20 Titles Of Alternative Cinema You Must Watch To Become A Film Buff
Movies

20 Titles Of Alternative Cinema You Must Watch To Become A Film Buff

Avatar of Maria Isabel Carrasco

By: Maria Isabel Carrasco

July 3, 2017

Movies 20 Titles Of Alternative Cinema You Must Watch To Become A Film Buff
Avatar of Maria Isabel Carrasco

By: Maria Isabel Carrasco

July 3, 2017


We live in the era of remakes, or more importantly, the era of bad remakes. What is it that makes us look back at the greatest stories and decide to shatter their memory? Isn't it better to just watch the originals and introduce new generations to them? Well, that doesn't bring in more money to huge companies, right? It's not that I'm a conservative revolted at these new versions. My problem is that, in my opinion, they're not good. Whenever one of these directors is asked why he wanted to work on a particular production, the common answer is "to honor the original with a new perspective for modern audiences." Honor they say, but wouldn't they do a greater honor by not ruining them? There are many ways to pay homage to great films without readapting them. One is through references. In that sense, I think we can all agree that the master of intertextuality is, without a doubt, Quentin Tarantino.

Throughout the years we've seen several videos and lists of all the references his movies have presented. It's amazing how he places the essence of those films without ripping them off. But how does he manage to do so? Basically, it all goes back to his love of the silver screen. It's well known that he didn't have any formal education in cinema and the only thing he needed was his insatiable thirst for movies. He is probably one of the few people in the world with such an encyclopedic knowledge about international film. Seriously, it's not my fanaticism talking, watch any of his interviews. My point is that the only way to become a film expert is by watching a lot of them. But more importantly, not being pretentious and being open for anything. Yes, I know, that includes those terrible remakes. Well, perhaps a bit of pretentiousness won't harm anyone.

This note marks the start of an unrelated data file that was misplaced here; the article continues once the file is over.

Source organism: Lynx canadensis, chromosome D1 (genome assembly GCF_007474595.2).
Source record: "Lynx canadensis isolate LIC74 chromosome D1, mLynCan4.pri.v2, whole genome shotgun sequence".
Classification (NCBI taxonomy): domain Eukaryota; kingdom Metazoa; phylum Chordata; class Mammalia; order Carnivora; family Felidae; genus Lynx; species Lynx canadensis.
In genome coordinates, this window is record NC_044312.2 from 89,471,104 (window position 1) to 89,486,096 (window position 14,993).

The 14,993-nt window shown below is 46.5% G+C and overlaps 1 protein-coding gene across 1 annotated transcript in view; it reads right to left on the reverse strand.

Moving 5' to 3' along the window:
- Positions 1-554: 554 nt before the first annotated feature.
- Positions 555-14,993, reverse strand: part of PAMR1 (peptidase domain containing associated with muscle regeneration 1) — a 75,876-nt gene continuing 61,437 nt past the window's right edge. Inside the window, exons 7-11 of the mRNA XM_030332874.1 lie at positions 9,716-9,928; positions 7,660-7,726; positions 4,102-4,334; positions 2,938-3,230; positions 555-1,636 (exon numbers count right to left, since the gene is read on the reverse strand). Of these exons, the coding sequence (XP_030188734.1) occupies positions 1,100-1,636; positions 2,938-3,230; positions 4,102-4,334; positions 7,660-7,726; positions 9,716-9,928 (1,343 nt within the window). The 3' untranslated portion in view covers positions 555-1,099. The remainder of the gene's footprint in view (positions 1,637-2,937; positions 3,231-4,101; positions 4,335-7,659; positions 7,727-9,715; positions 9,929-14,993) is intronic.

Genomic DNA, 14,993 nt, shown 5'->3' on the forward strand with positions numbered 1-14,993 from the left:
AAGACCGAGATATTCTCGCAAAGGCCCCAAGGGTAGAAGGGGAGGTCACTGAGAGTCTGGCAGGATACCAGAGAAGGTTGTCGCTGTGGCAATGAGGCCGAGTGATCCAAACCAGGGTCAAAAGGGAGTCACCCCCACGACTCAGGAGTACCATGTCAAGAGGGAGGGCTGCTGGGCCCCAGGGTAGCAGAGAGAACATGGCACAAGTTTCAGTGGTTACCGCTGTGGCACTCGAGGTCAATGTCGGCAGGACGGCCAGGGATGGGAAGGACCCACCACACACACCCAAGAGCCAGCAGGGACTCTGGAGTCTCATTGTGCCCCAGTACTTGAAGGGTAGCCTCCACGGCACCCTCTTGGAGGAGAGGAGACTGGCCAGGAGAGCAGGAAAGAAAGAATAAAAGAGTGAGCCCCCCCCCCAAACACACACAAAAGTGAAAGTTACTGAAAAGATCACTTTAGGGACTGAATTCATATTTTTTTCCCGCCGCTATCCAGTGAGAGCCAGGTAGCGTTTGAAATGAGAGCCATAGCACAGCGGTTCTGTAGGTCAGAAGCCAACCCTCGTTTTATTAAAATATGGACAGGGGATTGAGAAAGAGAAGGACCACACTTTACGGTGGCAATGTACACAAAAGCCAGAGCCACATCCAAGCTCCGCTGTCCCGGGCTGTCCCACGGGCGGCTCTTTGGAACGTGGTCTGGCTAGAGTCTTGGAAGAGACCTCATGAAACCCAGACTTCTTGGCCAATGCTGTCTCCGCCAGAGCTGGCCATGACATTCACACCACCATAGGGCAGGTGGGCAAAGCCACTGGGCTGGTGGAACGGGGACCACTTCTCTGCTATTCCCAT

Here are 20 movies from all genres and moments of film history that can be a great alternative to the poor choices Hollywood's been presenting. All of them were groundbreaking at the time and some have become true classics. Go get some drinks and snacks and watch these amazing movies.

 

Pulp Fiction (1994) - Dir. Quentin Tarantino

 

Of course, we were going to start with Tarantino's masterpiece. With its nonlinear narrative, use of music, and incredible dialogues, this movie became an instant classic.

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Brazil  (1985) - Dir. Terry Gilliam


Gilliam presents a sort of alternative future with hints of the past, where bureaucracy rules the world. With some comical and sometimes quite scary images, we see how making one single mistake in this government machinery can be catastrophic.
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Django (1966) - Dir. Sergio Corbucci

 

Sergio Corbucci became one of the most important Spaghetti Western directors with this movie that satirized all the elements of the Hollywood Western and, with them, the dominating attitudes of the United States towards the world.

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2001: A Space Odyssey (1968) - Dir. Stanley Kubrick

 

It has the word "innovative" all over it. Kubrick really changed the paradigms of science fiction and cinema in general.

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Little Miss Sunshine (2006) - Dir. Jonathan Dayton and Valerie Faris

 

It may look like a simple comedy but actually, it explores many deep issues in a study about family, identity, beauty standards, and existence itself.

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Life of Brian (1979) - Dir. Terry Jones